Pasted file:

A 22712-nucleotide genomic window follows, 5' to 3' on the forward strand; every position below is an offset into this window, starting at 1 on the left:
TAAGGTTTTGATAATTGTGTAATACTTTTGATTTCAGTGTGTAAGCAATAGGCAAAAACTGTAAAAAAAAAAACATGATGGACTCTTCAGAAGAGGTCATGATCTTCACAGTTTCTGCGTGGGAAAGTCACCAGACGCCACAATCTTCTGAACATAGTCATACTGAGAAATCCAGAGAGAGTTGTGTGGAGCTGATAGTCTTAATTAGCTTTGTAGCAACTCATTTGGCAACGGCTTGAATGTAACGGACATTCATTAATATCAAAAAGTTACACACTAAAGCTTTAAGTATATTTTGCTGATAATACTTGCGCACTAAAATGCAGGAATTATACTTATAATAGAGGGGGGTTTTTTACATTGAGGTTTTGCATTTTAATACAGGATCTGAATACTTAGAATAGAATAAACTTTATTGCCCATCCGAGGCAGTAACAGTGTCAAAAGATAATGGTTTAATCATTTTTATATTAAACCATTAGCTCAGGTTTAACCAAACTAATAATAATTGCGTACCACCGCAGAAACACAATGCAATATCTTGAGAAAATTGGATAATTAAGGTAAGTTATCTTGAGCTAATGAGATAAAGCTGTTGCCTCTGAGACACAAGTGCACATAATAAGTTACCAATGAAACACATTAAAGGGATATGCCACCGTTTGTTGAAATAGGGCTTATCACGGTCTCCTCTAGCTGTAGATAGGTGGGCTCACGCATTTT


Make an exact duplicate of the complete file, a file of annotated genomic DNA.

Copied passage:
A 22712-nucleotide genomic window follows, 5' to 3' on the forward strand; every position below is an offset into this window, starting at 1 on the left:
TAAGGTTTTGATAATTGTGTAATACTTTTGATTTCAGTGTGTAAGCAATAGGCAAAAACTGTAAAAAAAAAAACATGATGGACTCTTCAGAAGAGGTCATGATCTTCACAGTTTCTGCGTGGGAAAGTCACCAGACGCCACAATCTTCTGAACATAGTCATACTGAGAAATCCAGAGAGAGTTGTGTGGAGCTGATAGTCTTAATTAGCTTTGTAGCAACTCATTTGGCAACGGCTTGAATGTAACGGACATTCATTAATATCAAAAAGTTACACACTAAAGCTTTAAGTATATTTTGCTGATAATACTTGCGCACTAAAATGCAGGAATTATACTTATAATAGAGGGGGGTTTTTTACATTGAGGTTTTGCATTTTAATACAGGATCTGAATACTTAGAATAGAATAAACTTTATTGCCCATCCGAGGCAGTAACAGTGTCAAAAGATAATGGTTTAATCATTTTTATATTAAACCATTAGCTCAGGTTTAACCAAACTAATAATAATTGCGTACCACCGCAGAAACACAATGCAATATCTTGAGAAAATTGGATAATTAAGGTAAGTTATCTTGAGCTAATGAGATAAAGCTGTTGCCTCTGAGACACAAGTGCACATAATAAGTTACCAATGAAACACATTAAAGGGATATGCCACCGTTTGTTGAAATAGGGCTTATCACGGTCTCCTCTAGCTGTAGATAGGTGGGCTCACGCATTTT